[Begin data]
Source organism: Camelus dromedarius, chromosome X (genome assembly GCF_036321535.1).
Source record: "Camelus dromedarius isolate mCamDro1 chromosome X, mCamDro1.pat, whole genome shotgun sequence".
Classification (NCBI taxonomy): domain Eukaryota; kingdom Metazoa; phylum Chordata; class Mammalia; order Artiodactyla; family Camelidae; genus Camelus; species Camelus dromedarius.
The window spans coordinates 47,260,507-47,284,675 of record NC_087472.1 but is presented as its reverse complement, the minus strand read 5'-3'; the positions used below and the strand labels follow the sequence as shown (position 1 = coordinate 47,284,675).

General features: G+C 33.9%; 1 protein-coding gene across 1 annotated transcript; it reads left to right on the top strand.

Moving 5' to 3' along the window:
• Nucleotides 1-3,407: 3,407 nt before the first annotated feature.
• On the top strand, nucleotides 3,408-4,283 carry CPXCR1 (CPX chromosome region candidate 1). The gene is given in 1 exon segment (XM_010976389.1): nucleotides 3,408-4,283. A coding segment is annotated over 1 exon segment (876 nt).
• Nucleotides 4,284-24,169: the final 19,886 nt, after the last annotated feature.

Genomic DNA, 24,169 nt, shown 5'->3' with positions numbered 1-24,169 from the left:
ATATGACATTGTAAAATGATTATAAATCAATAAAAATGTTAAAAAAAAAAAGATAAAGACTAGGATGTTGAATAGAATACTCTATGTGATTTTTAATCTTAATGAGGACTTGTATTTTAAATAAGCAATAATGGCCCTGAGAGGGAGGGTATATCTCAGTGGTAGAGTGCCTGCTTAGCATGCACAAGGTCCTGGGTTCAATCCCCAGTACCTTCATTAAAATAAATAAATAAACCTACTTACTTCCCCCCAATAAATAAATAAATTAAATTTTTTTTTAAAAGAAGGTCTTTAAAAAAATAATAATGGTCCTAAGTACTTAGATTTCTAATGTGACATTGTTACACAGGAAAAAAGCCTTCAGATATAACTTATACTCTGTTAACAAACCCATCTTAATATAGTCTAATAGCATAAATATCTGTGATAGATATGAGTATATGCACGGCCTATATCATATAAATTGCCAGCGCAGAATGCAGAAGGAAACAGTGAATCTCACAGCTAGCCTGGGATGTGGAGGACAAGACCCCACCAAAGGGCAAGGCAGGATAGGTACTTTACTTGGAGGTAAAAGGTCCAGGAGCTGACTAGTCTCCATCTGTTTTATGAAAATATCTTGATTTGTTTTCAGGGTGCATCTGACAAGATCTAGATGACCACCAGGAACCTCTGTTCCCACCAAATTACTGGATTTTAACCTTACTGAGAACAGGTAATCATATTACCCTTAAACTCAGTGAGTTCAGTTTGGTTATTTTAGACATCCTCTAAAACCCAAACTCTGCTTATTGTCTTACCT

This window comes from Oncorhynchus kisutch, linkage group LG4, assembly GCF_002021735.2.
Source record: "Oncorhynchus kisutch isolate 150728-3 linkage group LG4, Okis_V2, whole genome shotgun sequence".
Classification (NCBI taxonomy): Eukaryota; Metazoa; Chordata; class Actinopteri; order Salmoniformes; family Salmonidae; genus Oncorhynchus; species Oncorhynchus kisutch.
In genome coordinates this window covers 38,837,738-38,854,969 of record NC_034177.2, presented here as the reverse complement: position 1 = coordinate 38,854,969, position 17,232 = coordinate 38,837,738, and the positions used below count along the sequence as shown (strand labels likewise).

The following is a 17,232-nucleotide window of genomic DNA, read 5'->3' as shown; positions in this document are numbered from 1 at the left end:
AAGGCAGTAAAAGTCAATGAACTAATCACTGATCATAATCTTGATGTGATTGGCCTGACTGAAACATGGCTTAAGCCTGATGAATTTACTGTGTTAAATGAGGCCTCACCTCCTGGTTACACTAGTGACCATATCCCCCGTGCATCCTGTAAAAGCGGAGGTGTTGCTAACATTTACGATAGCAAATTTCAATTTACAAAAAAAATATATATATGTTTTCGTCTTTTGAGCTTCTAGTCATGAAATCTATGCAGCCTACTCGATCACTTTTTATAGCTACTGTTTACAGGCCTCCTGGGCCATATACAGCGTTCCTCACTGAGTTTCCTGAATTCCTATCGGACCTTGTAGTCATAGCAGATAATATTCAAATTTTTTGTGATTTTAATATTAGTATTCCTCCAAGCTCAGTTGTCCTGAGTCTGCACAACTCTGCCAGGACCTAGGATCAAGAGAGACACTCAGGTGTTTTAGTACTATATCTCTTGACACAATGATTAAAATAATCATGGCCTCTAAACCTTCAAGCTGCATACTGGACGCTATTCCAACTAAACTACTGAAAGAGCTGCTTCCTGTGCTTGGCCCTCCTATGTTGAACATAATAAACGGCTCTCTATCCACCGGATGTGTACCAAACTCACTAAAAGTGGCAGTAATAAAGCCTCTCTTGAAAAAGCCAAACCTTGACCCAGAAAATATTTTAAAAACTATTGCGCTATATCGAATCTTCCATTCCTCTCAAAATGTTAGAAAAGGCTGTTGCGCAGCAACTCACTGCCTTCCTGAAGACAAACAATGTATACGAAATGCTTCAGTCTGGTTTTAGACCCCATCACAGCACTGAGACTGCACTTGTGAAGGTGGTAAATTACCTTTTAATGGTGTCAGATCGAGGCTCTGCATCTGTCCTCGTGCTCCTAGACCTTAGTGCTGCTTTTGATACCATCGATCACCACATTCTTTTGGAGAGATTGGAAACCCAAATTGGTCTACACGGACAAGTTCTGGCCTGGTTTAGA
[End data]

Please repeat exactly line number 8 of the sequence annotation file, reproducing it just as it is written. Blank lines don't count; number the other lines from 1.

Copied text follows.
• On the top strand, nucleotides 3,408-4,283 carry CPXCR1 (CPX chromosome region candidate 1). The gene is given in 1 exon segment (XM_010976389.1): nucleotides 3,408-4,283. A coding segment is annotated over 1 exon segment (876 nt).